Architecture over the past century has broadly been framed as a discipline concerned with and accountable for the production of certainty, authorship, authority and autonomy. For much longer than that, however, an alternative but not necessarily opposite agenda has been developing in the shadows - precisely at or beyond the limits of human perception and orientation. By privileging the former and ignoring the latter, a crisis has manifest over the existence of critical distance and delineation of effective boundaries that architecture has otherwise claimed as its sovereign disciplinary territory. This paper aims at outlining the contours of a dark matter running beneath the accessible surface of architecture where the new, the alien and the speculative operate. By reframing the historical Project of Autonomy as a radical withdrawal of objects from one another, absolute alienation can be extended into a contemporary action-agenda in architecture: the production of anonymity. The language of key figures surrounding experimental architecture and the autonomy debate during the 1960’s and 70’s is closely examined in order to outline the conditions and objectives of this new agenda. Particular attention is given to Manfredo Tafuri and Peter Eisenman due to their concise (and ironically corresponding) accounts of architecture’s complicity with the unknown and unknowable despite the problems it presents to the liberal human subject. Amidst this milieu, the possibility of political action is called into question, revealing “a new consciousness in architecture” (Eisenman, 1976) that manifests itself precisely through the reproduction of its own anonymity. Using the framework that emerges from this critique, it is argued that while the emancipatory socio-political act may have been extinguished for the liberal human subject, the possibility of autonomy remains for architecture in itself – even if it does not produce an autonomy for us.


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Call Before You Cut! The Importance of Tree Protection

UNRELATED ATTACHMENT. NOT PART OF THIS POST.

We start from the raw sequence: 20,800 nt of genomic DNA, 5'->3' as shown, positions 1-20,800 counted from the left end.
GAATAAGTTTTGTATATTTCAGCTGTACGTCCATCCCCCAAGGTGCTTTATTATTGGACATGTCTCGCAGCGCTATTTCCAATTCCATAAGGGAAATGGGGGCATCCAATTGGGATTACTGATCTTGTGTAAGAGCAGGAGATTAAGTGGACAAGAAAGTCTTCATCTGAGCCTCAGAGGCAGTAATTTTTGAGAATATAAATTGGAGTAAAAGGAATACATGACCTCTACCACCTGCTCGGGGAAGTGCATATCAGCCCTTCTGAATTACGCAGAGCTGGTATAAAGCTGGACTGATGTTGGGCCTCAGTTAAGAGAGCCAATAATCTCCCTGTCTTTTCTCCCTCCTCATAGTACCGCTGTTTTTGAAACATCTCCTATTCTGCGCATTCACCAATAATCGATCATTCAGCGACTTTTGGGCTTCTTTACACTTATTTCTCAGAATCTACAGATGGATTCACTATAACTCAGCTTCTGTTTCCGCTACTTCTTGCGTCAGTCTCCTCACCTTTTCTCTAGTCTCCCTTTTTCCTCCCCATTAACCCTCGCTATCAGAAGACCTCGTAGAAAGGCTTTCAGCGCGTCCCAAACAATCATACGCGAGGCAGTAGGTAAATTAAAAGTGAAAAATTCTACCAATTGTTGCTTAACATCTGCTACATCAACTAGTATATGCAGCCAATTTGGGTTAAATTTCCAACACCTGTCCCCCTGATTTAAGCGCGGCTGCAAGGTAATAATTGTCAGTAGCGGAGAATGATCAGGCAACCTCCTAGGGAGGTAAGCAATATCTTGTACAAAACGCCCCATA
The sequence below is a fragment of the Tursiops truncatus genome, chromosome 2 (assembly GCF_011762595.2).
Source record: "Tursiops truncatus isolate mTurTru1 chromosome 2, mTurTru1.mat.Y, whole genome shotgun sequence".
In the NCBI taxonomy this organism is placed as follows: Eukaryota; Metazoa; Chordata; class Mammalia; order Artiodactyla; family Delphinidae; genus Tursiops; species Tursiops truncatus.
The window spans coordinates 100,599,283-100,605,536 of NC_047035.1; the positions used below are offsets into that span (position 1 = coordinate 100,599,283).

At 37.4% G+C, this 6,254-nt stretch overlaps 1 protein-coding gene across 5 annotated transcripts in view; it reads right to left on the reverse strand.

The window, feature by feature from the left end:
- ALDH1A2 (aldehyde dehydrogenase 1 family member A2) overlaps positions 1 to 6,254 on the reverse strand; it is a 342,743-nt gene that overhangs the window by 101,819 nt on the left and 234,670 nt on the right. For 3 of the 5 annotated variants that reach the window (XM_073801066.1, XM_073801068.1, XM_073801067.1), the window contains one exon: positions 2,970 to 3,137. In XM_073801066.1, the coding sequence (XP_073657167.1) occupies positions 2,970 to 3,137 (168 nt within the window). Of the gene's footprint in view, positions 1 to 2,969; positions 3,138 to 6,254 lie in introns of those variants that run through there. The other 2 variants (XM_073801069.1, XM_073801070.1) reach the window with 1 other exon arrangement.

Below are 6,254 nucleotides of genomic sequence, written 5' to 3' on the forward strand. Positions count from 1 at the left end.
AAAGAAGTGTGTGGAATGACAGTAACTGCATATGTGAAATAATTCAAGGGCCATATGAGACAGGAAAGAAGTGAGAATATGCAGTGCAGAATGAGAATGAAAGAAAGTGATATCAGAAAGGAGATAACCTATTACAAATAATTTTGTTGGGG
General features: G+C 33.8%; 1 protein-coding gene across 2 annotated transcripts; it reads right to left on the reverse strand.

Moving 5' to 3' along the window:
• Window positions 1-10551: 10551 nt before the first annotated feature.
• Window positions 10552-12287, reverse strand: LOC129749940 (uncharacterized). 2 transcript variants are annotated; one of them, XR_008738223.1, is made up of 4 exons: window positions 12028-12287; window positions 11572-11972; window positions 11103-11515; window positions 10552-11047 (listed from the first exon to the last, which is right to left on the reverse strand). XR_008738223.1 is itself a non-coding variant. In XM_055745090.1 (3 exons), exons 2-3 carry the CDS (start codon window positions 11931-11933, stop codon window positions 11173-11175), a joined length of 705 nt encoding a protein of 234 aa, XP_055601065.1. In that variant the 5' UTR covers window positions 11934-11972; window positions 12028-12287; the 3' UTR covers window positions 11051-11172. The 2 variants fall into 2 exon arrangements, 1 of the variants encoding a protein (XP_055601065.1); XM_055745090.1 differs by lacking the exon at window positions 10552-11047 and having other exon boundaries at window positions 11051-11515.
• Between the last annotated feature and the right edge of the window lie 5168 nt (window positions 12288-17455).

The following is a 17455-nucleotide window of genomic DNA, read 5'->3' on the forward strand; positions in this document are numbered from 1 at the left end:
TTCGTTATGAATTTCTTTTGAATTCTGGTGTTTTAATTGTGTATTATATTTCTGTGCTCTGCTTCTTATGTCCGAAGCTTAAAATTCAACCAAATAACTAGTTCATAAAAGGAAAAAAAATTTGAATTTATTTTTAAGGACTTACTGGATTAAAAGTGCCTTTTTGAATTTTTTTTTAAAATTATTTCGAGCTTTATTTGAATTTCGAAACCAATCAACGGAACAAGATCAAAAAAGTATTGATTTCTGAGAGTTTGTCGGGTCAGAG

ANNA THURMAYR, University of Manitoba

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The Lightest Material

AARON J. WEINERT, Wentworth Institute of Technology

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The Architectural Lessons of Anselm Kiefer’s La Ribaute: The Material of History and the Space of Dramatic Representation
STEPHEN A. WISCHER, North Dakota State University

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Reclaiming Space

PAOLA ZELLNER, Virginia Tech


The 2014 Atmosphere Committee consists of: Lisa Landrum, Chair (Architecture), Rae Bridgman (City Planning), Alyssa Schwann (Environmental Design), Lynn Chalmers (Interior Design), Marcella Eaton (Landscape Architecture); with web design and graphics support from Thalia Andreoglou (Masters of Architecture student), and administrative support from Brandy O’Reilly (Faculty of Architecture, Partners Program).

 

Questions? Please contact Lisa.Landrum@umanitoba.ca

 

Atmosphere is generously supported by the Faculty of Architecture Endowment Fund and the following professional associations: the Manitoba Association of Architects (MAA); the Manitoba Association of Landscape Architects (MALA); and the Professional Interior Designers Institute of Manitoba (PIDIM).                  

Aspects of Atmosphere 2014 ACTION are being presented in collaboration with StoreFront Manitoba and aceartinc.